269 US 302 Ex Parte Gruber
269 U.S. 302
46 S.Ct. 112
70 L.Ed. 280
Ex parte GRUBER.
No. ___, Orig.
Submitted on Motion for Leave to File Petition for Mandamus Nov. 23, 1925.
Decided Dec. 14, 1925.
Const. art. 3, § 2, cl. 2, giving Supreme Court original jurisdiction 'in all cases affecting ambassadors, other public ministers and consuls,' refers to diplomatic and consular representatives accredited to the United States by foreign power, not to those representing this country abroad, and Supreme Court is without jurisdiction of mandamus proceeding to compel consul general of the United States at Montreal, Canada, to visa a transport or certificate of origin and identity.
Messrs. Marcus Gruber and Albert Rea Williams, of Washington, D. C., for petitioner.
Mr. Justice SUTHERLAND delivered the opinion of the Court.
This is an application for leave to file a petition and for a rule directing Albert Halstead, consul general of the United States at Montreal, Canada, to show cause why a writ of mandamus should not issue commanding him to visa the passport or the certificate of origin and identity presented to him by one Rosa Porter, a citizen of Russia, who recently arrived in Montreal from Russia and from whom petitioner, a relative, desires a visit in the United States of several months' duration. We do not review the averments of the petition, since, other questions aside, it is clear that this court is without original jurisdiction.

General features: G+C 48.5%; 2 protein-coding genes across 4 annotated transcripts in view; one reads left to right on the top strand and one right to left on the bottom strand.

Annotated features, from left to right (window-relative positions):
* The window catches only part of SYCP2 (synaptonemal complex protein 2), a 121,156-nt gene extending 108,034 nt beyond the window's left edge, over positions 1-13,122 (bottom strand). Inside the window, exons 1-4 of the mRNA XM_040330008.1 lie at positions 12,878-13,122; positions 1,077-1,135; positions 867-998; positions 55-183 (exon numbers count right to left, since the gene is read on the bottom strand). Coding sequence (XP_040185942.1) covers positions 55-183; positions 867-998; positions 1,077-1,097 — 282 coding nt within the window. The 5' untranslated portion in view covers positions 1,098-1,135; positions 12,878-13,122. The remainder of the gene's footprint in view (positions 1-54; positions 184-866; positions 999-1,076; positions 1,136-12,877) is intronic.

Article 3, § 2, cl. 2, of the Constitution provides that this court shall have original jurisdiction 'in all cases affecting ambassadors, other public ministers and consuls.' Manifestly, this refers to diplomatic and consular representatives accredited to the United States by foreign powers, not to those representing this country abroad. Milward v. McSaul, 17 Fed. Cas. 425, 426, No. 9624. The provision, no doubt, was inserted in view of the important and sometimes delicate nature of our relations and intercourse with foreign governments. It is a privilege, not of the official, but of the sovereign or government which he represents, accorded from high considerations of public policy, considerations which plainly do not apply to the United States in its own territory. See generally Davis v. Packard, 7 Pet. 276, 284, 8 L. Ed. 684; Marshall v. Critico, 9 East, 447; Valarino v. Thompson, 7 N. Y. 576, 578; The Federalist, No. 80 (Ford's Ed.) pp. 531, 532, 533, 537.
The application is denied for want of original jurisdiction.